Describe your intellectual interests, their evolution, and what makes them exciting to you.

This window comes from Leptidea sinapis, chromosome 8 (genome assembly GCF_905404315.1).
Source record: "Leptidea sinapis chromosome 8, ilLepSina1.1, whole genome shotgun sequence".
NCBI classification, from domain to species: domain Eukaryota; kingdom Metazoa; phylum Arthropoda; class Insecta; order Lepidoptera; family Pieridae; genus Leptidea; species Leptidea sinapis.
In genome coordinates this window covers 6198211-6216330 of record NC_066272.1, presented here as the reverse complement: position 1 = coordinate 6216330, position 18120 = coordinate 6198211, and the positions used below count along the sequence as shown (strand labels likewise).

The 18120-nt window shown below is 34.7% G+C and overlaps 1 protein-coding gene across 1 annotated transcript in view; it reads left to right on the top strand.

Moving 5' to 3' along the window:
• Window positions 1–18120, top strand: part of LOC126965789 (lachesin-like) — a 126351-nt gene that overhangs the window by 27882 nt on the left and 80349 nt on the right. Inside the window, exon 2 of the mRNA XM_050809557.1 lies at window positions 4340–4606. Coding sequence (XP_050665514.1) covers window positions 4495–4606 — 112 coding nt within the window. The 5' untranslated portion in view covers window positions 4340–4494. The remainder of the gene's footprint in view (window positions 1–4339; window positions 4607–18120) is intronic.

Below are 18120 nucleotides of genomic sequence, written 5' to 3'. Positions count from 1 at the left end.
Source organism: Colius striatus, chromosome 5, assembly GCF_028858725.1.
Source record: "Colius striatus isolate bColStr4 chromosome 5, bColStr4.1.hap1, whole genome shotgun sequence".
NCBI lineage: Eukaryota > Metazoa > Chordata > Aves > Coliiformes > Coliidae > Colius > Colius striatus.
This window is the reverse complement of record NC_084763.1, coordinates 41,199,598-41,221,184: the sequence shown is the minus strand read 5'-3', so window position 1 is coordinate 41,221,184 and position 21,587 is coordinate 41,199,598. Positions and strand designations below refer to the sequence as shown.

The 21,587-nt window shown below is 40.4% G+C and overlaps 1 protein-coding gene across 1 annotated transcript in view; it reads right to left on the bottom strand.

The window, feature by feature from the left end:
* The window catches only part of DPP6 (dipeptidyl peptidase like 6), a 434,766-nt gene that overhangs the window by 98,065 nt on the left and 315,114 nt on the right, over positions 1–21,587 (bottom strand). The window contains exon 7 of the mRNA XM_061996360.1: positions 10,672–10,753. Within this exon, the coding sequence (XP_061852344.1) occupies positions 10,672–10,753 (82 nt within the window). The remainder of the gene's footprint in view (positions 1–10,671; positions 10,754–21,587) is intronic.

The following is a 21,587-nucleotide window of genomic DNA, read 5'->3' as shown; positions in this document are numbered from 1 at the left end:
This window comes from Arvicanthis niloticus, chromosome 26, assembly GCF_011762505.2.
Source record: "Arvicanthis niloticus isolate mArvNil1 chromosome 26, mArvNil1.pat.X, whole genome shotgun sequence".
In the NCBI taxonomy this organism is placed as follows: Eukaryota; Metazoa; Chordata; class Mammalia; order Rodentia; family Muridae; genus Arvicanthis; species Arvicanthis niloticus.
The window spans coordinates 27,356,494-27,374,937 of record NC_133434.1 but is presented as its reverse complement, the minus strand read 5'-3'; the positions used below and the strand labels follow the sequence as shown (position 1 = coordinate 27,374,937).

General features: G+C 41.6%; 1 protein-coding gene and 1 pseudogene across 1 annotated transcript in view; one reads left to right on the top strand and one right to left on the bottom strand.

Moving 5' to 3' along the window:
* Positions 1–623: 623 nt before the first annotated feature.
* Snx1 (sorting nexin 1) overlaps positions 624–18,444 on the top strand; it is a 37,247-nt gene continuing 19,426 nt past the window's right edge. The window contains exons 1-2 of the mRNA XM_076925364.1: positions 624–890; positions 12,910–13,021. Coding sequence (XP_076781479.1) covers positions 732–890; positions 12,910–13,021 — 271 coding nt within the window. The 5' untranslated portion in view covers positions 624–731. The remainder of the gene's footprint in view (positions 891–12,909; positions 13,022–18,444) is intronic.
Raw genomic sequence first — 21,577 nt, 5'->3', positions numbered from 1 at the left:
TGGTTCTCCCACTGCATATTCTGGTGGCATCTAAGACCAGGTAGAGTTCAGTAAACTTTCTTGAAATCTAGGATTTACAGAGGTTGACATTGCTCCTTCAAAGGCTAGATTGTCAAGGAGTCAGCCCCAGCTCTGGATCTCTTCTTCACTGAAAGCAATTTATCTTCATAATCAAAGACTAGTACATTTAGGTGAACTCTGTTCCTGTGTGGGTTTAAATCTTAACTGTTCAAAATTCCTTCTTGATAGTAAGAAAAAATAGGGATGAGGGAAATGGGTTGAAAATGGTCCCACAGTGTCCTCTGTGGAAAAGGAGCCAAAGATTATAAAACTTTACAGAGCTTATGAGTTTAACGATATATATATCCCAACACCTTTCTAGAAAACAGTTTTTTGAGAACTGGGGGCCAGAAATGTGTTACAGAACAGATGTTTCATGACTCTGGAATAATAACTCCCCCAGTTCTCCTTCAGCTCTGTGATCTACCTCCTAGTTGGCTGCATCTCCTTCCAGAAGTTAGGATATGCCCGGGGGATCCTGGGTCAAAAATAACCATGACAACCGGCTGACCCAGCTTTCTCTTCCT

The history of politics reads somewhat like a petty drama. The son of the president who lost to Clinton later beats Clinton’s vice president. His brother, Jeb, beats a guy who beat Clinton’s attorney-general in the gubernatorial primaries. Mel Carnahan, Paul Wellstone, and Strom Thurmond die. Walter Mondale makes a brief return as a Senate candidate. And who will be the 2004 Democratic presidential candidate? And will Cheney still be on the GOP ticket by then?Strangely, some of my earliest memories are of electoral maps and my father rambling about class structure to himself. (He wasn’t very sociable.) Naturally, this was all unremarkable until I entered high school.Sophomore year, I began to define my convictions. Having read some Ayn Rand in English class and participated in civics discussions in world history, I developed a more definite interest in politics. That summer I took my first two AP classes online: Government and Politics, which was not offered at my school at the time, and U.S. History.From there, I started discussing politics more often with friends and on the internet. Part of my fascination was probably driven by a sort of strange emulation. As I learned more about political issues and personages, I wrote about them in a skewed satirical view within the realms of both fiction and nonfiction. In essence, I acquired a better grasp of politics and history partly so I would be able to craft stories such as these epic dramas myself.